URL handling and re-writes

Core ShimmerCat URL convention

As a web server, ShimmerCat QS serves static assets and forwards requests to dynamic contents. To distinguish both, at the core ShimmerCat QS uses an URL convention: URL paths ending in a / are for dynamic contents, URL paths ending in a file extension are for static contents, and URL paths ending in a component without a dot (.) are to be redirected to the equivalent version with a / at the end.


Example URL path Action
/part/piece/ To dynamic view
/static/styles.css Static fetch of /static/styles.css
/part/piece "Core" redirect to /part/piece/

Of these, the most interesting case is the one for dynamic contents. When ShimmerCat's core receive one of these, it goes in a search for a special file in the views-dir . The views-dir should always be in the local filesystem, and
it should be a relative or absolute folder configured in the devlove.yaml file.

The views-dir contains what we call "views": files named index.html or __index.html. The contents of these files and the particular order in which ShimmerCat searches these files for a given request are described in more detail elsewhere. For now, we are more interested in explaining how to make ShimmerCat work for applications that do not follow the URL path convention given above.

The re-write engine

How to use

ShimmerCat comes with a URL path re-write engine that understands and processes standard URL structure. The engine is applied at two points:

Therefore, the recipe for handling the application URLs in any way desirable is the following:

It looks like a "zig-zag", in one hand, but on the other, it's good enough for ShimmerCat to work as either an "accelerator" or an "accelerator+web-server".

Basic rule structure

The basic rule structure is as follows:

<rule> ::=


Rule processing sequence

Rules are tried one by one, in the order they have been written in the change-url block. If one of the rules matches, the URL path is changed according to the instructions of the rule, and ShimmerCat does not try rules following in the same change-url block. You can use this fact of ShimmerCat stopping processing to create "stopping rules", see the specific section below.

Using the URL path handling debugger

ShimmerCat, from version qs 2315 comes with a URL path handling debugger, for those cases where it's not clear what the program is doing with the received HTTP requests. The debugger shows the internal steps and particular transformations that ShimmerCat uses to answer an HTTP request.

To trigger the debugger, ensure that the request you want to debug comes with a sc-url-ask cookie, its value doesn't matter. The cookie can be set in the browser, or if using curl, a syntax like the following will do:

curl ... -v -b sc-url-ask=true ...

Right now the debugger supports most URL handling pathways, but not all. If your use case is supported, the response will come with an sc-note header that says if ShimmerCat handled the request as static or dynamic, and a blurb of base-64 encoded data that describes the internal pathway that the request used inside ShimmerCat.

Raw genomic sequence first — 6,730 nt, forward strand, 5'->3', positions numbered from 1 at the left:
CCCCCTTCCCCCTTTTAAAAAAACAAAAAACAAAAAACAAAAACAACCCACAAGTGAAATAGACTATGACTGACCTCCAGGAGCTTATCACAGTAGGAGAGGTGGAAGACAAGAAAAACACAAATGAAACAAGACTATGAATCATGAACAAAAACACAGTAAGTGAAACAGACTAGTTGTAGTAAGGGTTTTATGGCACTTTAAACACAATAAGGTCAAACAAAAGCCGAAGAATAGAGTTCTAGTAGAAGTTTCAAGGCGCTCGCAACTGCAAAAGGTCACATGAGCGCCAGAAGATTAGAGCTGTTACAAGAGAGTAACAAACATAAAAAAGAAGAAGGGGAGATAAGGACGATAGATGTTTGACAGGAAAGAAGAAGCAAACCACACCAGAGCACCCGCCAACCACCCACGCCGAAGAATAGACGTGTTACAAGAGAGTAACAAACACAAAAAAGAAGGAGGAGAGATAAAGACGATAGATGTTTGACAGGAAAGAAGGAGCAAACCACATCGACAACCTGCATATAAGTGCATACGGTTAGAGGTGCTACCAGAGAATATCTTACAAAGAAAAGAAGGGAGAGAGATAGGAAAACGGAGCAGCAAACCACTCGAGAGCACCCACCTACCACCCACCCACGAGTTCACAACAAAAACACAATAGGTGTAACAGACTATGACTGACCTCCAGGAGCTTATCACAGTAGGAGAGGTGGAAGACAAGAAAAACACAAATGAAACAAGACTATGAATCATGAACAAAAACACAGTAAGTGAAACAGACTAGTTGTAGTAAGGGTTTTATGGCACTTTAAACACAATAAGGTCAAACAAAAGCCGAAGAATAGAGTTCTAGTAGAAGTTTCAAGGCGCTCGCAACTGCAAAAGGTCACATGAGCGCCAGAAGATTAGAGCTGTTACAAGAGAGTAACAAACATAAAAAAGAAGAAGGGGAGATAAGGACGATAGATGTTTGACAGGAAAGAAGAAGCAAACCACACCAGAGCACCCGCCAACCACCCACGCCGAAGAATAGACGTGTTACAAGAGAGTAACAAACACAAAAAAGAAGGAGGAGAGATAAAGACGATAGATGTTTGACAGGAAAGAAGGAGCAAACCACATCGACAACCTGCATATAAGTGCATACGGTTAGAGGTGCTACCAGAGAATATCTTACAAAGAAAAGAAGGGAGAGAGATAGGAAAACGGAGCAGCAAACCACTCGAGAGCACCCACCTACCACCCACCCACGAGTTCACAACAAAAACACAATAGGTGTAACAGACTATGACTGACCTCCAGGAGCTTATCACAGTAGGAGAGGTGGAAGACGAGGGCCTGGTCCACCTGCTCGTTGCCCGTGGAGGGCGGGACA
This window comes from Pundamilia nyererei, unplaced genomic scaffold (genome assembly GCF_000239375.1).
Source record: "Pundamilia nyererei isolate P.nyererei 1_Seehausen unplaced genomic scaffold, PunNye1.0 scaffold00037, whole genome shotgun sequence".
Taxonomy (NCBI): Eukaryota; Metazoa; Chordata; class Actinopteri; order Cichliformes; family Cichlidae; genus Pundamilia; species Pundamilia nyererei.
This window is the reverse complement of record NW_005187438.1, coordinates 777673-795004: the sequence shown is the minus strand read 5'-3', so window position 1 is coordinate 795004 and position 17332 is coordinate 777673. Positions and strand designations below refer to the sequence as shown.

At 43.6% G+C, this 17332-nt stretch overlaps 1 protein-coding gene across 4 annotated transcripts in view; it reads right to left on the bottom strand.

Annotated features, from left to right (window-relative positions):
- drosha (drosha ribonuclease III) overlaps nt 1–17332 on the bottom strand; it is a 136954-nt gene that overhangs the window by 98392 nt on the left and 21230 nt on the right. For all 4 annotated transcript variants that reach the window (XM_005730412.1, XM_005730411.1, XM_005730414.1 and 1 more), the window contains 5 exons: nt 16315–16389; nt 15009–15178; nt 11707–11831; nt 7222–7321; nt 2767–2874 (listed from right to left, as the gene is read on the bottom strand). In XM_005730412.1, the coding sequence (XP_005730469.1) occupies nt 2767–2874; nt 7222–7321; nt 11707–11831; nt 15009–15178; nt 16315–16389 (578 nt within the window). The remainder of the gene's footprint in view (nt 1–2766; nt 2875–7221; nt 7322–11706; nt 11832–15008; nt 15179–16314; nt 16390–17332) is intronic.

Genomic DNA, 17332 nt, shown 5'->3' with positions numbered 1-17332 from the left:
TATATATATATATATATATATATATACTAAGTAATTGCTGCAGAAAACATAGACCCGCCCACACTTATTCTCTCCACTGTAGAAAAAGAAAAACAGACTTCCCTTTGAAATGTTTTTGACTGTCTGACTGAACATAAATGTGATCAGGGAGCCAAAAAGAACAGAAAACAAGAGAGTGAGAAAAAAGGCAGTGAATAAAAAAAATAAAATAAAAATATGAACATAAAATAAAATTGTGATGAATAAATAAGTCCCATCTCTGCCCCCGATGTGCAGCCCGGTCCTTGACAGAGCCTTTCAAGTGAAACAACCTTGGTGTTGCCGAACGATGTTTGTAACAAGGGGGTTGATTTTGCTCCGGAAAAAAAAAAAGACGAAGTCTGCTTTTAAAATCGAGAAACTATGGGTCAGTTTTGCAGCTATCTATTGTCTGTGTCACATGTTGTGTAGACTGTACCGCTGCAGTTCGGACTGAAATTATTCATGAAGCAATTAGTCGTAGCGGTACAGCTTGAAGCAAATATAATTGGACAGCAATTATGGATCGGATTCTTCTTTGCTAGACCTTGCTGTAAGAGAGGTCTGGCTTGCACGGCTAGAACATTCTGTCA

Here is an example response:

... headers ... 
sc-note: dynamic, urle=H4sIAAAAAAAAA2NgAAM2Bijg1C9OzEkt1jfUZ8AOMBQgCfwnABihWphhhrGCtcJ4jIYwCWYWGIstvSi/tMCQBaZGFG6bgq6dgj5EFt2tHDjEcckj+IR8wArVIQTTkZmXklqhl1GSm8MElYLR6E5ngvuJNy2xuCQ5PTPeQK8gowCmXBZmpL42xG9YVUEBH15Z/KrQRQn5mZmRw4EnIu2J1fI5AI/NFxMuAgAA
... more headers ...

In this case, the sc-note header says that the request was handled as dynamic. To decode the base64 fragment (everything after the urle= fragment), use the sc-urlpath program and feed the string (without newlines) to its standard input:

echo H4sIAAAAAAAAA2NgAAM2Bijg1C9OzEkt1jfUZ8AOMBQgCfwnABihWphhhrGCtcJ4jIYwCWYWGIstvSi/tMCQBaZGFG6bgq6dgj5EFt2tHDjEcckj+IR8wArVIQTTkZmXklqhl1GSm8MElYLR6E5ngvuJNy2xuCQ5PTPeQK8gowCmXBZmpL42xG9YVUEBH15Z/KrQRQn5mZmRw4EnIu2J1fI5AI/NFxMuAgAA | ./sc-urlpath

The invocation above will produce an output like this one:

RAW decoded: 
... blurb with internal representation, used to debug the debugger 
... by our developers... will be removed.


# Start with URL path:  /sales/1/

# Steps taken: 

 - Step 1: *devlove* changed URL path to /group1/
   rule (at devlove) used:  0 : /sales/1/ -> /group1/

 - Step 2: view selected for *dynamic* request 
   view file at: /group1/index.html

 - Step 3: *view* changed URL path, will do *dynamic* request to /fastcgi_0.php
   rule (at view) used:  0 : /group1//+/ -> /fastcgi_0.php

In the output above, whenever a re-write rule is used we say which rule we are using, and indicate its position in the rule block. In the example output above, both rules are the first in their block, and thus have index 0.

Limitations of the debugger

Besides the limitation described above of not all ShimmerCat pathways having a debugger output yet, the sc-urlpath tool doesn't output the complete devlove.yaml or view files. Therefore, if you have mismatched configurations deployed in multiple edges or if you forget to reload ShimmerCat after updating the devlove.yaml file, you may obtain output which is not consistent with what you expect.

Re-write engine reference

A brief note about the syntax of the syntax, and the lexical structure of the rules

For this reference, we often write snippets describing the syntax of the rules using a variation of NBF:

Regular expression syntax

Regular expressions are allowed at certain positions denoted by the terminator REGULAR_EXPRESSION in the NFB. The regular expression syntax we admit by default is POSIX, though we may introduce flags in the future to allow for other regular expression syntax.

Also, it is not possible, and otherwise pointless, to match / using regular expressions.

More details about POSIX regular expressions can be found at:


Top rule structure

<rule> ::=

<pattern> ::= 
    <hook> +

<re-write-program-or-stop> ::=
   | <re-write-program> 

<re-write-program> ::=
    <rw-instr> +